He's a native New Yorker who moved to L.A. when the Dodgers did. Been around awhile. As a sportscaster, has a gift for turning a ballgame into a gift. Not Scully, no, but certainly Scullyesque.
Al Michaels is a Hamilton High product who remembers as a teenager seeing the TV contract for the old AFL sitting on the kitchen table. He credits his father, an agent who helped negotiate that deal, for inspiring his lifelong love for sports.
Today, as the top play-by-play man in football, he is so strategically astute in the last few minutes of a close game that Mike Holmgren once asked Michaels to discuss how he calculates it all, measuring time against remaining timeouts, play selection and the two-minute clock.
With the NFL season in limbo, we talked with the league's most recognizable voice on the prospects of a long stalemate, LAS (Life After Scully), and how his adopted city ranks as a sports town:
What do you hear from people inside the game on the prospects for an NFL season?
I was just part of a group [Patriots owner] Robert Kraft took to Israel for a trip. So you'd think I might have access to inside stuff. But nobody knows. It's in the hands of the lawyers now, and nobody can really predict on how that might play out. I'm as unsure as the next guy.
The London Olympics are only a little over a year away. You'll be there, right?
That may be the next time I work.
So how is it that you are so effective about clock management in the last two or three minutes of a game?
I'm able to do simple math in my head extremely well. I can figure out how much time is remaining, where the timeouts need to be taken. . . . I've had great producers and when we get to the last few minutes they know I've got it. They leave me alone. You're doing the countdown in your head. It's something I've been blessed with.
What other play-by-play announcers do you admire?
I grew up with Vinny. I've listened to Vinny since I was a kid. I love Marv Albert. Chick [Hearn] was phenomenal, I loved Chick. L.A.'s been blessed — with Chick, Vinny. [Kings announcer] Bob Miller does a great job.
You're a Kings fan?
In person, there's nothing like hockey. The crowds, the sound of the skates, everything. Football may be a TV sport. But, in person, there's nothing like hockey. We have season tickets.
Life after Scully? Is that something you can even think about?
Here's a story. When I started my career in Hawaii in minor league baseball, our big rival was the Spokane Indians. The president of the team was Peter O'Malley, the manager was Tommy Lasorda, and they were our rival. . . . Tommy loves to tell this story, they're in Hawaii and after every game he'd have to call Al Campanis to tell how the minor leaguers did, so one night, Lasorda says, "Hey, Al, there's one more thing: There's this guy on the radio here, really good. If you ever need a guy, his name's Al Michaels. I know you got Vinny, but down the line, you know." Campanis says, "Hey Tommy, this announcer, how do you even know about him?" Tommy says, "Well, I've been thrown out of the last four games." So the irony was, here's Tommy, he discovers me in 1970 and tells someone I could be the successor to Vinny. And here we are in 2011 and I'm ready to retire before Vinny is.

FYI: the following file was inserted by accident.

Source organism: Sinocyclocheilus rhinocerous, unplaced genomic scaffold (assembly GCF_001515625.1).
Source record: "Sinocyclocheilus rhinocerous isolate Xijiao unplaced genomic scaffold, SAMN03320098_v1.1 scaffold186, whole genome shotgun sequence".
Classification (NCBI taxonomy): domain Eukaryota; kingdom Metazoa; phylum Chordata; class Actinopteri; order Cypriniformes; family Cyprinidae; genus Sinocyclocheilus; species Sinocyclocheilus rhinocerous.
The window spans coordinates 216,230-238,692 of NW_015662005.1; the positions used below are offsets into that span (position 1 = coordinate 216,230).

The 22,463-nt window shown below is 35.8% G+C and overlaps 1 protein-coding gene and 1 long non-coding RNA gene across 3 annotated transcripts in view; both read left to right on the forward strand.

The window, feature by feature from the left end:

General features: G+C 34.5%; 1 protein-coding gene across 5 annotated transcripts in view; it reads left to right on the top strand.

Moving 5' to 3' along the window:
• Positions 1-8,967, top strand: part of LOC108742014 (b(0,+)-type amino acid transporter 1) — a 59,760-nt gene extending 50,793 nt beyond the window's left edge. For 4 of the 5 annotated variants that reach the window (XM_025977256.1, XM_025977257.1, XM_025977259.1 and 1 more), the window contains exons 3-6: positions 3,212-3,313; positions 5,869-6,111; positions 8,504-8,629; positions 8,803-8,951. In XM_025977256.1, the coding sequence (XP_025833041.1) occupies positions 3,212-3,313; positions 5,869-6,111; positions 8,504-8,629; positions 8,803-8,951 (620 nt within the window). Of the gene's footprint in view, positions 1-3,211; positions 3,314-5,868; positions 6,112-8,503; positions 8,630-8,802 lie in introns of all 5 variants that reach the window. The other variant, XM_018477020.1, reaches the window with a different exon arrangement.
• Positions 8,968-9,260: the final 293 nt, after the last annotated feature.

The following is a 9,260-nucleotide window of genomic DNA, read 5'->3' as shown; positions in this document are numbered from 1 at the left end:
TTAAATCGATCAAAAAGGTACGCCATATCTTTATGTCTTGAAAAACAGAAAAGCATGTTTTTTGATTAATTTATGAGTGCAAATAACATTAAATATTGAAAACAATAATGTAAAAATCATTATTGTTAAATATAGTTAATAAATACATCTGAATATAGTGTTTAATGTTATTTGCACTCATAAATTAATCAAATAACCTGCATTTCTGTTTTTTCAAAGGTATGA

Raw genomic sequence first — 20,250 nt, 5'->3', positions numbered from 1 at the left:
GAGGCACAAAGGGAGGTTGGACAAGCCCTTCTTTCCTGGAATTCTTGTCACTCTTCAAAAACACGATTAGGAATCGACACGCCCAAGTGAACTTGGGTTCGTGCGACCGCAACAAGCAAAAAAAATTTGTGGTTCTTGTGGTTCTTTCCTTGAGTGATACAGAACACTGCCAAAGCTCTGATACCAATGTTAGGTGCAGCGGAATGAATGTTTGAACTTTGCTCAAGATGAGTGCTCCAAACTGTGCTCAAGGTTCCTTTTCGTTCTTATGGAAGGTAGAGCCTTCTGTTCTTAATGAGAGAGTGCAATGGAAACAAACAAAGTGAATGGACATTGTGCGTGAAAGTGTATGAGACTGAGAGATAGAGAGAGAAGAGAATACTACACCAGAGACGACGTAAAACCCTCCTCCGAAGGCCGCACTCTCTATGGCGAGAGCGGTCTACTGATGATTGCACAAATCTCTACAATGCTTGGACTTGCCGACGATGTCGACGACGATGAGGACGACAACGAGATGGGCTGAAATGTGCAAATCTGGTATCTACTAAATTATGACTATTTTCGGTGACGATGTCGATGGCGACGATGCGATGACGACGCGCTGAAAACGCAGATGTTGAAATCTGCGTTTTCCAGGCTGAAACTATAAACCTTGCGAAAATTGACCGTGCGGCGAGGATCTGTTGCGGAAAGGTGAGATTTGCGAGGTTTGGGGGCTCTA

Was it a big surprise that Madden left?
John retires and I was shocked, we all were. I knew that Cris [Collinsworth] was going to be the successor someday because Dick Ebersol had told me. Working with him now for the past two years . . . it was like having DiMaggio and then I got Mantle. Unbelievably insightful. To me one of the things about a good analyst, they'll tell you things you don't know or wouldn't think about. . . . We hear so much of the same analysis, we come inured to it, it becomes white noise. But with someone like Cris . . . he comes at it from a lot of different angles. Tim McCarver was another guy. . . . The great thing about McCarver or Collinsworth is that they don't think of themselves as ex-jocks . . . they think of themselves as broadcasters.
What kind of sports town is Los Angeles?
It's a great sports town. What really bothers me is that when I see it written that L.A. won't support professional football because everybody is off surfing. So let me get this straight: In Southern California there's like 15 million people or something, and they're all out surfing, on a Sunday? When they say you won't have enough support, I say excuse me, so you can't sell 75,000 tickets on a Sunday? Of course you can.
What about two teams?
There's no question in my mind that if a stadium gets built, they'll start with one team but get another team. The league may not come out and say this overtly, but where would you rather play a Super Bowl than Los Angeles? It's a great sports town, it's always been a great sports town. People denigrate it because people leave a Dodger game early. Does that mean you're not a great sports fan?
Do you believe in miracles?
I always believe in miracles.